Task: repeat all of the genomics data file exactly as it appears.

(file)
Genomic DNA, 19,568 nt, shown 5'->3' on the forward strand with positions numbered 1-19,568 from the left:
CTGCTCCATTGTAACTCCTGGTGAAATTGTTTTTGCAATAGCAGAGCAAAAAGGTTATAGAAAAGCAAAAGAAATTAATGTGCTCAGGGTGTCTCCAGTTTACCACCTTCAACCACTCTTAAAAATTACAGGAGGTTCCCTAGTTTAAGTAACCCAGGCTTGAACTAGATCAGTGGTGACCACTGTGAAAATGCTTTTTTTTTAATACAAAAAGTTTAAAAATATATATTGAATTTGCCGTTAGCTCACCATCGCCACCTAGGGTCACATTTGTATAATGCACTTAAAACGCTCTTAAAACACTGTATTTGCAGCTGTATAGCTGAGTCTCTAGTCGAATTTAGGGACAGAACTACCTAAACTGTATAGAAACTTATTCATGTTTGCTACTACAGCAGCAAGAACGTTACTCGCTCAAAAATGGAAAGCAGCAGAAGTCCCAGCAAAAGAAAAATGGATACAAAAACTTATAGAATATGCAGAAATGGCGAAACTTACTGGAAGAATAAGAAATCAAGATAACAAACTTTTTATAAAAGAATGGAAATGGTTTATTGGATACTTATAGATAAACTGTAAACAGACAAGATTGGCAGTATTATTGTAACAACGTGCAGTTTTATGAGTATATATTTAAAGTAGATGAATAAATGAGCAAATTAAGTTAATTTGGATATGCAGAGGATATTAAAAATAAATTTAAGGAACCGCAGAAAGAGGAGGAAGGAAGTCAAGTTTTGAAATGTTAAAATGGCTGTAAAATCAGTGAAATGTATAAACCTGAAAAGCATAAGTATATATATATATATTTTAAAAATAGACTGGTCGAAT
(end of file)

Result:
Genomic DNA, 19,568 nt, shown 5'->3' on the forward strand with positions numbered 1-19,568 from the left:
CTGCTCCATTGTAACTCCTGGTGAAATTGTTTTTGCAATAGCAGAGCAAAAAGGTTATAGAAAAGCAAAAGAAATTAATGTGCTCAGGGTGTCTCCAGTTTACCACCTTCAACCACTCTTAAAAATTACAGGAGGTTCCCTAGTTTAAGTAACCCAGGCTTGAACTAGATCAGTGGTGACCACTGTGAAAATGCTTTTTTTTTAATACAAAAAGTTTAAAAATATATATTGAATTTGCCGTTAGCTCACCATCGCCACCTAGGGTCACATTTGTATAATGCACTTAAAACGCTCTTAAAACACTGTATTTGCAGCTGTATAGCTGAGTCTCTAGTCGAATTTAGGGACAGAACTACCTAAACTGTATAGAAACTTATTCATGTTTGCTACTACAGCAGCAAGAACGTTACTCGCTCAAAAATGGAAAGCAGCAGAAGTCCCAGCAAAAGAAAAATGGATACAAAAACTTATAGAATATGCAGAAATGGCGAAACTTACTGGAAGAATAAGAAATCAAGATAACAAACTTTTTATAAAAGAATGGAAATGGTTTATTGGATACTTATAGATAAACTGTAAACAGACAAGATTGGCAGTATTATTGTAACAACGTGCAGTTTTATGAGTATATATTTAAAGTAGATGAATAAATGAGCAAATTAAGTTAATTTGGATATGCAGAGGATATTAAAAATAAATTTAAGGAACCGCAGAAAGAGGAGGAAGGAAGTCAAGTTTTGAAATGTTAAAATGGCTGTAAAATCAGTGAAATGTATAAACCTGAAAAGCATAAGTATATATATATATATTTTAAAAATAGACTGGTCGAAT